BRITAIN must overcome a "twin crisis of inequality and identity" if it is to enjoy fair economic recovery, an MP told a York audience last night.
Jon Cruddas, a former aide to Tony Blair, spoke at York St John University last night in the latest Ebor Lecture.
His "Common Good in an Age of Austerity" talk gave an insight into Labour's plans for an "ethical economy" if it wins the next General Election.
The Dagenham and Rainham MP said: "Britain's fragmented identity threatens not only social cohesion. It now threatens our very political unity - reflected in recent elections and future referenda.
"For it appears we no longer know how to define who we are or what we stand for; we are losing our ability to live together, work together or help one another - and indeed to talk about this."
Mr Cruddas said the common good was "about treating people who they really are: as human beings who belong to families, localities and communities."
He called for a "pro business, pro worker and pro aspiration" and said: "the common good promotes the idea of an ethical economy as also the most plausibly successful economy.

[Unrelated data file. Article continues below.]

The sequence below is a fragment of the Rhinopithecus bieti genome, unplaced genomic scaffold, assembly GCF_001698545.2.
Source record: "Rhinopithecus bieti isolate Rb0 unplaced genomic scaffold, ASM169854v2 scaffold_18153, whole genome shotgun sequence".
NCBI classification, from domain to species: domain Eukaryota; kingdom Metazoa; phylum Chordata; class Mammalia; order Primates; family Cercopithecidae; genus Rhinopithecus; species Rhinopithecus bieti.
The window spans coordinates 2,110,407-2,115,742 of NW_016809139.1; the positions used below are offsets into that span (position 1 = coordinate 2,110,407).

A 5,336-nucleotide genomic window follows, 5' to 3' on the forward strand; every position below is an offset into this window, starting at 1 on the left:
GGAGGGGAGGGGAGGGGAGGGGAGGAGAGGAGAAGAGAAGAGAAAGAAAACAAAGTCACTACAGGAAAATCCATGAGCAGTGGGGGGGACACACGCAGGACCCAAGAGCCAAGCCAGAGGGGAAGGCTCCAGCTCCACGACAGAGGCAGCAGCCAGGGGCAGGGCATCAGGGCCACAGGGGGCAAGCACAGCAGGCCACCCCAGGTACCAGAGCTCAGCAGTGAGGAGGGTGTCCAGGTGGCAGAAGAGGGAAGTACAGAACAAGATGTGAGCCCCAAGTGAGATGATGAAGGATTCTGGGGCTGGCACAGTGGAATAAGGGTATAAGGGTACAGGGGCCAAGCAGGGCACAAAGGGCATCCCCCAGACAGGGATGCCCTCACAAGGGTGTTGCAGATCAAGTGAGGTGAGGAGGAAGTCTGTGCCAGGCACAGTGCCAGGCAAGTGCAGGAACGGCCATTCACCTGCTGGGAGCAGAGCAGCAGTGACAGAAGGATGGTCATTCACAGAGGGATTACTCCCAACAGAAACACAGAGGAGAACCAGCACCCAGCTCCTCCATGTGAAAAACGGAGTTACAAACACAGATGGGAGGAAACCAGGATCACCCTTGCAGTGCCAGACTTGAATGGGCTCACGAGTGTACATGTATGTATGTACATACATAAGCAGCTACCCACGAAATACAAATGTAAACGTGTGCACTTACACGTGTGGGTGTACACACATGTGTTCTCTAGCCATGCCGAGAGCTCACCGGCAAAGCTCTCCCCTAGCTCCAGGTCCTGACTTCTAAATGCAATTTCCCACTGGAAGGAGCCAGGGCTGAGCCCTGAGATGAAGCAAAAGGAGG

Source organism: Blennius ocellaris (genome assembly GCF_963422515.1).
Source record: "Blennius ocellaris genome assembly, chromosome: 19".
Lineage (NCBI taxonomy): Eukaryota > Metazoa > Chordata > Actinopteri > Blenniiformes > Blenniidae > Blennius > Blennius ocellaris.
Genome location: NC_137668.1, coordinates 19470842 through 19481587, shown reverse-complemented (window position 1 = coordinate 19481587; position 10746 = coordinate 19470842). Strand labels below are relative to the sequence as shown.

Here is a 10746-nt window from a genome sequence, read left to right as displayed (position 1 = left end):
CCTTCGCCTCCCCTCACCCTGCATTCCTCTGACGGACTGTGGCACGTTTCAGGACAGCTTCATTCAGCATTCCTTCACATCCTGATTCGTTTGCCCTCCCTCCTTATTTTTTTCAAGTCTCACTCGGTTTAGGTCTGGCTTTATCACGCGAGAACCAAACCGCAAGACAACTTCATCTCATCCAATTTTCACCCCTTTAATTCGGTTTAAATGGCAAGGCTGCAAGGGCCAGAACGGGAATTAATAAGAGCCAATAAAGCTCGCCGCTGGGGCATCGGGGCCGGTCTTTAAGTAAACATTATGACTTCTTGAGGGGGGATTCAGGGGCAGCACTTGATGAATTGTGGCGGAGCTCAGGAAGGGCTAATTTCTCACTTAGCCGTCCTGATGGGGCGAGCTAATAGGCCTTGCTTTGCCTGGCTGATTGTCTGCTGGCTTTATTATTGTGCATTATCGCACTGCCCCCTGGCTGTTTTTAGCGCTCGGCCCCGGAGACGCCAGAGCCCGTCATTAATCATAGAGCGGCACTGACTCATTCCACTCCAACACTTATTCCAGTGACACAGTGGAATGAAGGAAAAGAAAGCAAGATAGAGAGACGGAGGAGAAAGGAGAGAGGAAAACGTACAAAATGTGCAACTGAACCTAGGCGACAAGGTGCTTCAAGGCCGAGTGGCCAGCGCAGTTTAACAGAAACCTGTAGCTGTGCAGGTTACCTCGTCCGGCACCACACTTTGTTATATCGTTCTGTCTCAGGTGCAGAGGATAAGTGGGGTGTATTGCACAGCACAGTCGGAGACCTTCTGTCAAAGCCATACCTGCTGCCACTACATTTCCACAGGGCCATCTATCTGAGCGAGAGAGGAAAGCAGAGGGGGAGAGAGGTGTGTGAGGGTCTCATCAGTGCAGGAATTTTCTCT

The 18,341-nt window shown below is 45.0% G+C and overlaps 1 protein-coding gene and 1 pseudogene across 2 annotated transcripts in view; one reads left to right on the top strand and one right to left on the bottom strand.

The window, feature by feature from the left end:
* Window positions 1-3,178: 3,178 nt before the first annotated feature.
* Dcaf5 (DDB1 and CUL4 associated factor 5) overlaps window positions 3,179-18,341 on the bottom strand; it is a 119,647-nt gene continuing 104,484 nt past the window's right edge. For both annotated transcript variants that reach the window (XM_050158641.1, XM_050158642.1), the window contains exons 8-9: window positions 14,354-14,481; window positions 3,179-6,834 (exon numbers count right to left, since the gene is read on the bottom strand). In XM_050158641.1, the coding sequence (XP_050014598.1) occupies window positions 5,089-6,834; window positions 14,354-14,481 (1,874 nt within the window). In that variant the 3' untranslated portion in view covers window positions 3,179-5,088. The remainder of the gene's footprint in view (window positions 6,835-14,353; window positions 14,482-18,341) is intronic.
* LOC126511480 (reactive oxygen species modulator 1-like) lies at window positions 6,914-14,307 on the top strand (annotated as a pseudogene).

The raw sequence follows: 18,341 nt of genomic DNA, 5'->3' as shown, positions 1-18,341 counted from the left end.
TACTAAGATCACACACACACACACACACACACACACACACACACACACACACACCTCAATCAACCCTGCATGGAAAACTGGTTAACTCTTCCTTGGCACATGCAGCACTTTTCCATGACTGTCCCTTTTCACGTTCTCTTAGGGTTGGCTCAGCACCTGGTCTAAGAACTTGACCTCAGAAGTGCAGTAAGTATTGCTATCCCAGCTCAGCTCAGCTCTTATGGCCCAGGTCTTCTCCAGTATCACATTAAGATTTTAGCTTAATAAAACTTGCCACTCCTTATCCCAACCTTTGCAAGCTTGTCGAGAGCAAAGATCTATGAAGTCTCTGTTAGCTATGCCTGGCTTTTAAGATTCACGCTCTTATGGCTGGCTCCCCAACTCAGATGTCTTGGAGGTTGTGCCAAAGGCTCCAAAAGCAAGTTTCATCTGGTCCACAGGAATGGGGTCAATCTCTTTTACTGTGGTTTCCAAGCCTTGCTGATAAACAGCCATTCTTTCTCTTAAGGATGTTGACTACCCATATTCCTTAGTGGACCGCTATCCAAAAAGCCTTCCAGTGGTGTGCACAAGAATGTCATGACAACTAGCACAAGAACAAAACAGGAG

"That means a model which combines private profit with public benefit by sharing reward, risk and responsibility amongst all stakeholders: owners, managers workers, consumers, suppliers and members of the local community."
He said putting workers on remuneration committees was one example of that and said: "Such a model requires a rise in productivity to guarantee also a rise in salaries or wages, encouraging a greater sense of pride, duty and genuine calling in every workforce."
Mr Cruddas has been an MP since 2001 and is a policy co-ordinator in the shadow cabinet.
He said furthering the common good requires three big changes, including having locally run and organised schools and hospitals, no more outsourcing of relational services to those parts of the private sector that are driven purely by corporate profit, and to give local authorities greater control over tax revenues to invest and grow their revenues.
This year's series of Ebor Lectures focus on the Morality of Austerity and are held at venues around the city, including York Minster and York Institute for Community Theology.